Mulling the choice between…Treasury and the uncharted waters at the SEC, I knew I could not make that same mistake again. I leaned in, and it was the best move I could have made. The…lesson I hope to teach my daughter (and son) is not to let fear stop you from doing what you know you can do.
Kaplan's first job in Washington was the result of her grandmother reading in the newspaper that then-Rep. Charlie Stenholm, a conservative Democrat from Texas, was hiring. Kaplan worked her way up from receptionist to deputy press secretary. At the age of 24, Kaplan became Alabama Senator Richard Shelby's (R-AL) press secretary, while also free-lancing as a moderator on cable broadcasts for other Senators and the Senate Republican Conference. She went on to oversee the communications strategy for the Senate Republican Conference under Conference Vice Chair the late Paul Coverdell (R-GA).
Kaplan had a newly-minted master's degree in communication from American University and was trying to decidebetween law school and a career in journalism when she was hired to use her policy and communications skills to help electronic brokerage Instinet, then a subsidiary of Reuters, navigate tricky regulatory waters. While Instinet lost its battle, Kaplan developed critical policy and regulatory experience, and when George W. Bush was elected President, she was hired as a Deputy Assistant Secretary for Banking and Finance at the Treasury Department. She developed the expertise that led to a position at the SEC as a member of then Chairman William H. Donaldson’s senior management team.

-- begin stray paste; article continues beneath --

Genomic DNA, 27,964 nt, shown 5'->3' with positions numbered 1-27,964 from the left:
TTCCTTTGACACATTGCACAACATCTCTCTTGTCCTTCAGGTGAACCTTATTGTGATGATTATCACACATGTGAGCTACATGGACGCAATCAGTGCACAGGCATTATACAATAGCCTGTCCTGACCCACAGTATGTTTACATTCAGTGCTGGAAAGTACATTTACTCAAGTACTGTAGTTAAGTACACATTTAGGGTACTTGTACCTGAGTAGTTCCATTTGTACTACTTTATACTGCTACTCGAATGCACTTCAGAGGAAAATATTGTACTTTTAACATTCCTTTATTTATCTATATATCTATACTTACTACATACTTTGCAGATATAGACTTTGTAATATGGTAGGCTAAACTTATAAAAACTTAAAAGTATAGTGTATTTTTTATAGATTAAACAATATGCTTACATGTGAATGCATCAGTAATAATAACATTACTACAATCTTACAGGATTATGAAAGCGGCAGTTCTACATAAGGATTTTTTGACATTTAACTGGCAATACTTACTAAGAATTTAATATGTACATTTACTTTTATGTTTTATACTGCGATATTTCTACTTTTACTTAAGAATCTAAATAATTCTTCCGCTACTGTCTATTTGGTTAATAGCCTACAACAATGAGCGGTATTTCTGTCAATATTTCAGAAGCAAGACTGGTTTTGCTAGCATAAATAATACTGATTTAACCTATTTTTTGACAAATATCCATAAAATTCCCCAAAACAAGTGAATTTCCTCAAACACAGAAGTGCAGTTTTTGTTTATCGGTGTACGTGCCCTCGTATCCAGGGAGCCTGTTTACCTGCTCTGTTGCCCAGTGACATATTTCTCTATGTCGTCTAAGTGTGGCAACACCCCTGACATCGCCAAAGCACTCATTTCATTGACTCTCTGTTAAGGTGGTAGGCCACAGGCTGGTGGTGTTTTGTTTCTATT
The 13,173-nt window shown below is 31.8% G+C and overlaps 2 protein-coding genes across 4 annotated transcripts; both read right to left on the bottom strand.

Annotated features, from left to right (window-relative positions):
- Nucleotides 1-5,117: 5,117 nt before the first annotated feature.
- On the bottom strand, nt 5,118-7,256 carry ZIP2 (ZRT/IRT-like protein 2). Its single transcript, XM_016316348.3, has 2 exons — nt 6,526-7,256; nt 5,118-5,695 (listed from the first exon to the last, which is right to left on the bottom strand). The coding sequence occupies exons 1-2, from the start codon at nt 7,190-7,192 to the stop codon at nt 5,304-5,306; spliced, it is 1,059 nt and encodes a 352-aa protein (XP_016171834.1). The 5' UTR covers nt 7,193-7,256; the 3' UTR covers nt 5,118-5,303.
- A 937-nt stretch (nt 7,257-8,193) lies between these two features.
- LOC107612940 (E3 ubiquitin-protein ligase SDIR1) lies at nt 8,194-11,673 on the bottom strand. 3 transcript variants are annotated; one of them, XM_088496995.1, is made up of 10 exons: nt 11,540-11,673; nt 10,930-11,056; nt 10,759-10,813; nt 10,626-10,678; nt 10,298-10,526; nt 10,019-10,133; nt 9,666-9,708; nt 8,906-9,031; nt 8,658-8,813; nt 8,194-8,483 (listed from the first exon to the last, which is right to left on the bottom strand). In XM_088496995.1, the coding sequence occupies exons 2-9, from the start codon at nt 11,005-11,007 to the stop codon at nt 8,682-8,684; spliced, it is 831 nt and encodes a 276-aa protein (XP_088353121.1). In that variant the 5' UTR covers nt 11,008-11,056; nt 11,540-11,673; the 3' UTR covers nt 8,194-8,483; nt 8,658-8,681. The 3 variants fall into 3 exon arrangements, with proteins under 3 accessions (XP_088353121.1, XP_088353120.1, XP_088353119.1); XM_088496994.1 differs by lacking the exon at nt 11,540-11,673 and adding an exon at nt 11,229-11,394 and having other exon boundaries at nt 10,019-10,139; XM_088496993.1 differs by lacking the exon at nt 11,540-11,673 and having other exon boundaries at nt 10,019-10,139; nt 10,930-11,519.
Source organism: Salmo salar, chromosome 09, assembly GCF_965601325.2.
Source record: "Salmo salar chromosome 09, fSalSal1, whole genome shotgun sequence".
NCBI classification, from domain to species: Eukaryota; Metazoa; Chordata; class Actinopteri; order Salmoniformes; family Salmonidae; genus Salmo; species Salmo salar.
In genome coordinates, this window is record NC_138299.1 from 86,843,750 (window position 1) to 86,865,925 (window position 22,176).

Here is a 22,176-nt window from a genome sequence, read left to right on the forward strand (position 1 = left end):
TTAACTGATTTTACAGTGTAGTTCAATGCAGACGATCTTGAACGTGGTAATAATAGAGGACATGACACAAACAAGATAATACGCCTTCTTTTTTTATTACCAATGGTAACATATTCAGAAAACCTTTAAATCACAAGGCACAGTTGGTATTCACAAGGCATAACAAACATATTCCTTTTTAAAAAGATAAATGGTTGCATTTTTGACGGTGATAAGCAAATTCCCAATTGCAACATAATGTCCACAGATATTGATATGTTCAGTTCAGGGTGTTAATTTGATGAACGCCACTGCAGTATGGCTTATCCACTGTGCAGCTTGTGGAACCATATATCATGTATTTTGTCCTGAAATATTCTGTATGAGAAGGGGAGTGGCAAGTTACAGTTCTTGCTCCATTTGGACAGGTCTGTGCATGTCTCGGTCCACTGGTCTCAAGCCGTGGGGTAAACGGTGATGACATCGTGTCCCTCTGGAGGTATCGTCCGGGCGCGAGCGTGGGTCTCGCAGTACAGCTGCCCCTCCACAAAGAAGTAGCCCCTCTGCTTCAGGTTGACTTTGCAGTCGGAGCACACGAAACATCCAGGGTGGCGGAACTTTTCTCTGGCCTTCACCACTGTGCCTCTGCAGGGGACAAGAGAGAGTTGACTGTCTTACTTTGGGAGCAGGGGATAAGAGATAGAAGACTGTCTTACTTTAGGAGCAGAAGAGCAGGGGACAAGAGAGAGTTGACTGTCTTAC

Meanwhile, Joel Kaplan, a Harvard educated Marine Corps Officer, who had been a law clerk to the late Supreme Court Justice Antonin Scalia, was named deputy chief of staff to the President. A friend introduced them. "How about this nice Joel Kaplan? You wouldn't consider dating him, would you?" asked Bush Director of White House Personnel Dina Powell. They did date and Joel and Laura, who live in the Washington metropolitan area with their two children, have been married for 11 years. Joel Kaplan is now Vice President for Global Public Policy at Facebook.
Joel was a college classmate of Sheryl Sandberg's and introduced the two women. Laura readily admits that her politics are different from Sheryl’s but says, “It’s important to have friends who think differently, and who don’t necessarily share your political views. It can make you smarter by expanding your perspective.” That view underpins much of Kaplan’s work related to empowering women and motivates her to work with organizations that are committed to helping women on both sides of the political aisle.